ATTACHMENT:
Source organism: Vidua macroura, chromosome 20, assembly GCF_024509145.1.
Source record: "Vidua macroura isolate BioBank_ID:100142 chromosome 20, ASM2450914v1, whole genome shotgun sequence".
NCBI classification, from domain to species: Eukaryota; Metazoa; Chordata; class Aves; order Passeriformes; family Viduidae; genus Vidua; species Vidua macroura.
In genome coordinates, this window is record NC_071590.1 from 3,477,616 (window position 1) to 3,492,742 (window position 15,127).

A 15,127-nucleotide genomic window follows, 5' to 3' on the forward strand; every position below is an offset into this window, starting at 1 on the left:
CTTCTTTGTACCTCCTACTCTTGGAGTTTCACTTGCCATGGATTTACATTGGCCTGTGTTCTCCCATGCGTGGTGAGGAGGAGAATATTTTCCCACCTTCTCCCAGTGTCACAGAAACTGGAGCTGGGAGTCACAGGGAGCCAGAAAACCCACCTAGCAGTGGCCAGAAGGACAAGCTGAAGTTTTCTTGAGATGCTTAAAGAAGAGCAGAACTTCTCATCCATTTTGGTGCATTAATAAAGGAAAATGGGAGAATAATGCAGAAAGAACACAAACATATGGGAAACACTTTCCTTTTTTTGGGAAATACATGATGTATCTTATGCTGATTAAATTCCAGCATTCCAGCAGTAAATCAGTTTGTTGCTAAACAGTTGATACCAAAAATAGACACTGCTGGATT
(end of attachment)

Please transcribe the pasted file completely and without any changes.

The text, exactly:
Source organism: Vidua macroura, chromosome 20, assembly GCF_024509145.1.
Source record: "Vidua macroura isolate BioBank_ID:100142 chromosome 20, ASM2450914v1, whole genome shotgun sequence".
NCBI classification, from domain to species: Eukaryota; Metazoa; Chordata; class Aves; order Passeriformes; family Viduidae; genus Vidua; species Vidua macroura.
In genome coordinates, this window is record NC_071590.1 from 3,477,616 (window position 1) to 3,492,742 (window position 15,127).

A 15,127-nucleotide genomic window follows, 5' to 3' on the forward strand; every position below is an offset into this window, starting at 1 on the left:
CTTCTTTGTACCTCCTACTCTTGGAGTTTCACTTGCCATGGATTTACATTGGCCTGTGTTCTCCCATGCGTGGTGAGGAGGAGAATATTTTCCCACCTTCTCCCAGTGTCACAGAAACTGGAGCTGGGAGTCACAGGGAGCCAGAAAACCCACCTAGCAGTGGCCAGAAGGACAAGCTGAAGTTTTCTTGAGATGCTTAAAGAAGAGCAGAACTTCTCATCCATTTTGGTGCATTAATAAAGGAAAATGGGAGAATAATGCAGAAAGAACACAAACATATGGGAAACACTTTCCTTTTTTTGGGAAATACATGATGTATCTTATGCTGATTAAATTCCAGCATTCCAGCAGTAAATCAGTTTGTTGCTAAACAGTTGATACCAAAAATAGACACTGCTGGATT